Brian:  Not everybody in Warsaw at the time, was necessarily anti-Mormon…there were some political tensions that way, but also the fact that you could vote after six months of being in the States, even if you were an immigrant. So all of a sudden, you had bloc-voting going on. The people of Warsaw said, “We’ll never elect anybody with 6000, 8000, 10,000 LDS people when were at 400-500 down here.

GT  24:24  Because Nauvoo was really large.

Brian  24:25  It got really big, really fast.  Those people could vote.  If Joseph Smith came out for a candidate, they’re going to win, at least locally. You had some economic issues as well. People tended to trade amongst themselves.  In 1842, I believe it was, Thomas Sharp wrote in his paper, he said, “It’s funny that the Latter-day Saints,” I’m paraphrasing, “up in Nauvoo don’t trade with us. We don’t have anything. You won’t find anything made in Nauvoo in Warsaw. You won’t find it.” He says, “We’re probably better off because of it,” as a joke. So economics also played a part in the expansion of the Church. Joseph set up what was called the hub and spoke idea of settlements. Nauvoo was going to be the hub, and then they’d have settlements. We did that in Utah with Salt Lake and all the little communities. So Nauvoo this is going to be the center and Montrose, which became Zarahemla and some of these other towns. Well, they were looking to put a Mormon settlement in Warsaw, just south of Warsaw.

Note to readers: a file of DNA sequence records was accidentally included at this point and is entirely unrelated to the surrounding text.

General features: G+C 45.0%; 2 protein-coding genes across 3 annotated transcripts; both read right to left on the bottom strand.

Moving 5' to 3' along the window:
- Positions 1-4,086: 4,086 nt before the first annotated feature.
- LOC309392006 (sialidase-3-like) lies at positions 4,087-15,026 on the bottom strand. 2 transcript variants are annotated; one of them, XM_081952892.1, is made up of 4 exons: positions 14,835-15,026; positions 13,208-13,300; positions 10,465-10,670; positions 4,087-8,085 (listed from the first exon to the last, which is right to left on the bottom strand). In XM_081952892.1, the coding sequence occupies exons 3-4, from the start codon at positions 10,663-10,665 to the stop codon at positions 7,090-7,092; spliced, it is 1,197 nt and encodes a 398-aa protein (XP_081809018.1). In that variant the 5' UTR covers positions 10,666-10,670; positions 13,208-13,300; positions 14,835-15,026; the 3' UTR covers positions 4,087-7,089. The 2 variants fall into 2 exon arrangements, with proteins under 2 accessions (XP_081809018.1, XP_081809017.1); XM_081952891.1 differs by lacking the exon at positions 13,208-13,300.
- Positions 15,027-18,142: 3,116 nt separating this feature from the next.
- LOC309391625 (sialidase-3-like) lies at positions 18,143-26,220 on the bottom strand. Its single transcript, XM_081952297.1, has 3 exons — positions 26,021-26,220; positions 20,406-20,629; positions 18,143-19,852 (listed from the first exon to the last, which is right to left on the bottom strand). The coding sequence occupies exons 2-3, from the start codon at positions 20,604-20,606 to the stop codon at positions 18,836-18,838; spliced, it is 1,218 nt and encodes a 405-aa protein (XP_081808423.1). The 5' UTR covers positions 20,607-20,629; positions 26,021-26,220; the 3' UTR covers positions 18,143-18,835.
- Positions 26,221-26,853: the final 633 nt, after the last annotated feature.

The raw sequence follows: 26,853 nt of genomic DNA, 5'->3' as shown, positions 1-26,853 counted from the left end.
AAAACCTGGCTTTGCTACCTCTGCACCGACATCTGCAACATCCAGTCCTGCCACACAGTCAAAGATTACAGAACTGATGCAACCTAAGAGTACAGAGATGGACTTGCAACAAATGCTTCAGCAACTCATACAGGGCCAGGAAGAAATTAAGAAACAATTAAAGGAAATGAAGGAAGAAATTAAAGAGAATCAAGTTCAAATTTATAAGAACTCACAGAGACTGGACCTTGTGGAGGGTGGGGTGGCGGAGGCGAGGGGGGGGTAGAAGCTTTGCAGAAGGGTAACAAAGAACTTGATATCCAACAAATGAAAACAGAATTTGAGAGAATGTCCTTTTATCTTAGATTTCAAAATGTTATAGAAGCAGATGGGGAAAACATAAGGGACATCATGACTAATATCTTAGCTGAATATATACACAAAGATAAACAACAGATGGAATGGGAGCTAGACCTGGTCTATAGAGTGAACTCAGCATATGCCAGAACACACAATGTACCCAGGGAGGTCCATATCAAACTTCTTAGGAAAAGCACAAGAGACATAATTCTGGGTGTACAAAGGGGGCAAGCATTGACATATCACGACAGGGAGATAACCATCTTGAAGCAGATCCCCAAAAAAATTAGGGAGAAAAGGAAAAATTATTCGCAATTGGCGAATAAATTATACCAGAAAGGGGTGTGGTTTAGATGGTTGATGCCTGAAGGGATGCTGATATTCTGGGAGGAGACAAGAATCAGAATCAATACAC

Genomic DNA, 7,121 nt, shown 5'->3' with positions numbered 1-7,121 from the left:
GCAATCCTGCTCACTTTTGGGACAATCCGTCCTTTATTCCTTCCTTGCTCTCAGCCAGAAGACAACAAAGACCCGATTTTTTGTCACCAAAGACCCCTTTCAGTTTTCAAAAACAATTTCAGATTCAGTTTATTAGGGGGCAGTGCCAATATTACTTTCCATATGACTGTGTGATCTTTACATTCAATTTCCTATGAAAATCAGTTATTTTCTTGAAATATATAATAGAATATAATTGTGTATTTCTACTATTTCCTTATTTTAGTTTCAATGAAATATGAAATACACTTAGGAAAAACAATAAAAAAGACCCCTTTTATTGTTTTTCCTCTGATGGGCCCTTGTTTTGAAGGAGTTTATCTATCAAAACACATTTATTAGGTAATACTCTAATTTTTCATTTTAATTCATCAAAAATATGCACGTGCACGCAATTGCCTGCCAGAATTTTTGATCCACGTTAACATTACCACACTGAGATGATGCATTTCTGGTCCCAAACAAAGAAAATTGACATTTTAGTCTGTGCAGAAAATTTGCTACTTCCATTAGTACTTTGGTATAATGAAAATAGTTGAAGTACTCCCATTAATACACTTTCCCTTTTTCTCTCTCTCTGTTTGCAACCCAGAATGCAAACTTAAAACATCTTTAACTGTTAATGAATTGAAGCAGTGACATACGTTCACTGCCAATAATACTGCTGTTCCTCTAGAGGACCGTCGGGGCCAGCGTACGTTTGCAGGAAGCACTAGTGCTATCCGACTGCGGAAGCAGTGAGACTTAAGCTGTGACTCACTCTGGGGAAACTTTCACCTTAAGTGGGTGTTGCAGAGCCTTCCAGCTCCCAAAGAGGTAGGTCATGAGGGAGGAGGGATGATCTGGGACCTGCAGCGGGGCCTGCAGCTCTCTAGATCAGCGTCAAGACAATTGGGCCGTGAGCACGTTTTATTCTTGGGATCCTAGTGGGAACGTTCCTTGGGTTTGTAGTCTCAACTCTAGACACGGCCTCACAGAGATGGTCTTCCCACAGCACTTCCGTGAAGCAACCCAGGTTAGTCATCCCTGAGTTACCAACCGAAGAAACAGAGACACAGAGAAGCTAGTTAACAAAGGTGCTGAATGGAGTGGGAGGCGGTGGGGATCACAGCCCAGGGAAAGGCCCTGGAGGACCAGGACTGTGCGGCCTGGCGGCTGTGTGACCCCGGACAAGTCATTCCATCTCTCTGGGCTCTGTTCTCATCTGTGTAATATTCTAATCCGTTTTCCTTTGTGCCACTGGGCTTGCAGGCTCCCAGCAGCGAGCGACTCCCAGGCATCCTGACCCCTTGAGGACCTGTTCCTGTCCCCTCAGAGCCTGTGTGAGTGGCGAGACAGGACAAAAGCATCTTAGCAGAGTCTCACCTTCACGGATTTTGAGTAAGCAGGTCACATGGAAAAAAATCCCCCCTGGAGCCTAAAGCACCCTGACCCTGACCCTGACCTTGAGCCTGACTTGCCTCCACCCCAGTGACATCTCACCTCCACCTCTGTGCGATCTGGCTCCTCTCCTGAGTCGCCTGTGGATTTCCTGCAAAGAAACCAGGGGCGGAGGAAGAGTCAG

Find out more about these early settlements.  Check out our conversation….

Hill-Dodge Bank in Historic Warsaw, Illinois. Brian Stutzman describes the rivalry between Warsaw and Nauvoo.

Don’t miss our previous episode with Brian!

306: The Anti-Mormon Triangle: Warsaw, Carthage, Nauvoo

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Anti-Mormon Triangle: Carthage, Nauvoo, Warsaw (Part 1 of 7)

Carthage, Nauvoo, and Warsaw, Illinois form a bit of an anti-Mormon Triangle.  Most Mormons know about the first 2 cities, but what do you know about the third?  In our next conversation, we’ll get acquainted with both Brian Stutzman and Warsaw, Illinois, once a hotbed of anti-Mormon sentiment.

Brian:  Before the Saints came to Nauvoo and before Warsaw was even started, there were some tracts of land on both sides of Mississippi. It doesn’t sound politically correct, but on the Iowa side, (Iowa was a territory,) the government set up what was called the Half-breed Tract. Basically, it was for people that would be given land if they had one parent that was Native American, and another one that was a white person. That’s why it was called Half-breed Tract. Well, the government gave this land away. And these Indians, half-Indians, half-breeds, whatever the term was in that time period, they didn’t want it. So land speculators, like I said, Isaac Galland came, and would give them pennies on the dollar. He and his land development company had thousands of acres over on the Iowa side by Montrose, which became later the Zarahemla Stake. Well on the other side of the river by Commerce and Hotchkiss which became Nauvoo…